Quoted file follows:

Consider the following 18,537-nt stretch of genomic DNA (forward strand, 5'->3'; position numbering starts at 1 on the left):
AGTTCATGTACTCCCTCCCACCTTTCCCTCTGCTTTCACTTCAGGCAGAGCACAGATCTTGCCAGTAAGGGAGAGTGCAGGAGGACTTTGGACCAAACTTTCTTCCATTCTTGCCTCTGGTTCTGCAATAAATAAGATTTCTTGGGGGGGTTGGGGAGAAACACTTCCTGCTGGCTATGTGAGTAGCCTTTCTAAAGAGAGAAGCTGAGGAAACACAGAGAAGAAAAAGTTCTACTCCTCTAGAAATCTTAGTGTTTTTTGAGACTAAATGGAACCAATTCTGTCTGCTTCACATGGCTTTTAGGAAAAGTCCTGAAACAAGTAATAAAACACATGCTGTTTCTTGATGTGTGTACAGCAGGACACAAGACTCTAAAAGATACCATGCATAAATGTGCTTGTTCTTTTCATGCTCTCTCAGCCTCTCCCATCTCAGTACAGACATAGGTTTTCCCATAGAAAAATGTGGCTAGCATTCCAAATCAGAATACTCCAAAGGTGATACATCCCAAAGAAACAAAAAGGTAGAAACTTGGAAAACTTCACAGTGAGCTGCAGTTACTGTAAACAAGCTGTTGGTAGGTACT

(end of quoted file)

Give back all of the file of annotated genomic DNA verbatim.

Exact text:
Consider the following 18,537-nt stretch of genomic DNA (forward strand, 5'->3'; position numbering starts at 1 on the left):
AGTTCATGTACTCCCTCCCACCTTTCCCTCTGCTTTCACTTCAGGCAGAGCACAGATCTTGCCAGTAAGGGAGAGTGCAGGAGGACTTTGGACCAAACTTTCTTCCATTCTTGCCTCTGGTTCTGCAATAAATAAGATTTCTTGGGGGGGTTGGGGAGAAACACTTCCTGCTGGCTATGTGAGTAGCCTTTCTAAAGAGAGAAGCTGAGGAAACACAGAGAAGAAAAAGTTCTACTCCTCTAGAAATCTTAGTGTTTTTTGAGACTAAATGGAACCAATTCTGTCTGCTTCACATGGCTTTTAGGAAAAGTCCTGAAACAAGTAATAAAACACATGCTGTTTCTTGATGTGTGTACAGCAGGACACAAGACTCTAAAAGATACCATGCATAAATGTGCTTGTTCTTTTCATGCTCTCTCAGCCTCTCCCATCTCAGTACAGACATAGGTTTTCCCATAGAAAAATGTGGCTAGCATTCCAAATCAGAATACTCCAAAGGTGATACATCCCAAAGAAACAAAAAGGTAGAAACTTGGAAAACTTCACAGTGAGCTGCAGTTACTGTAAACAAGCTGTTGGTAGGTACT